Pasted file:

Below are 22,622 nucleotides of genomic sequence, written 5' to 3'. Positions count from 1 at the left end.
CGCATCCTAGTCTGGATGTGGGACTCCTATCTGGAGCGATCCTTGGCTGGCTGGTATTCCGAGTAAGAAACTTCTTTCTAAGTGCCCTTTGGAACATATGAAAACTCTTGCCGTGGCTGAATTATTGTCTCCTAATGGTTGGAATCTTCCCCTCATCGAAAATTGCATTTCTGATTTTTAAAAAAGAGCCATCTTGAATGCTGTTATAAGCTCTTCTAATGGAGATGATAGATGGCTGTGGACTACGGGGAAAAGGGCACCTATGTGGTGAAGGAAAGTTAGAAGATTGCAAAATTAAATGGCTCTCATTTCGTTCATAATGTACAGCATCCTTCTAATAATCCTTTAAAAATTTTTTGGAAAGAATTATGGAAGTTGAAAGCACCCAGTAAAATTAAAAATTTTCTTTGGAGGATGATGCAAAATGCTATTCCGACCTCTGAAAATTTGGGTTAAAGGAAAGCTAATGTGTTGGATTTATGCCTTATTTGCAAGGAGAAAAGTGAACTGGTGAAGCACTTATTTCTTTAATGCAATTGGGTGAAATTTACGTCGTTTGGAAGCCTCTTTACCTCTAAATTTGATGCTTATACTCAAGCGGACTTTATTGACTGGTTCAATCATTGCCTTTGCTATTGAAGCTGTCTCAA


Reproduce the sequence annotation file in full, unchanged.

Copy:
Below are 22,622 nucleotides of genomic sequence, written 5' to 3'. Positions count from 1 at the left end.
CGCATCCTAGTCTGGATGTGGGACTCCTATCTGGAGCGATCCTTGGCTGGCTGGTATTCCGAGTAAGAAACTTCTTTCTAAGTGCCCTTTGGAACATATGAAAACTCTTGCCGTGGCTGAATTATTGTCTCCTAATGGTTGGAATCTTCCCCTCATCGAAAATTGCATTTCTGATTTTTAAAAAAGAGCCATCTTGAATGCTGTTATAAGCTCTTCTAATGGAGATGATAGATGGCTGTGGACTACGGGGAAAAGGGCACCTATGTGGTGAAGGAAAGTTAGAAGATTGCAAAATTAAATGGCTCTCATTTCGTTCATAATGTACAGCATCCTTCTAATAATCCTTTAAAAATTTTTTGGAAAGAATTATGGAAGTTGAAAGCACCCAGTAAAATTAAAAATTTTCTTTGGAGGATGATGCAAAATGCTATTCCGACCTCTGAAAATTTGGGTTAAAGGAAAGCTAATGTGTTGGATTTATGCCTTATTTGCAAGGAGAAAAGTGAACTGGTGAAGCACTTATTTCTTTAATGCAATTGGGTGAAATTTACGTCGTTTGGAAGCCTCTTTACCTCTAAATTTGATGCTTATACTCAAGCGGACTTTATTGACTGGTTCAATCATTGCCTTTGCTATTGAAGCTGTCTCAA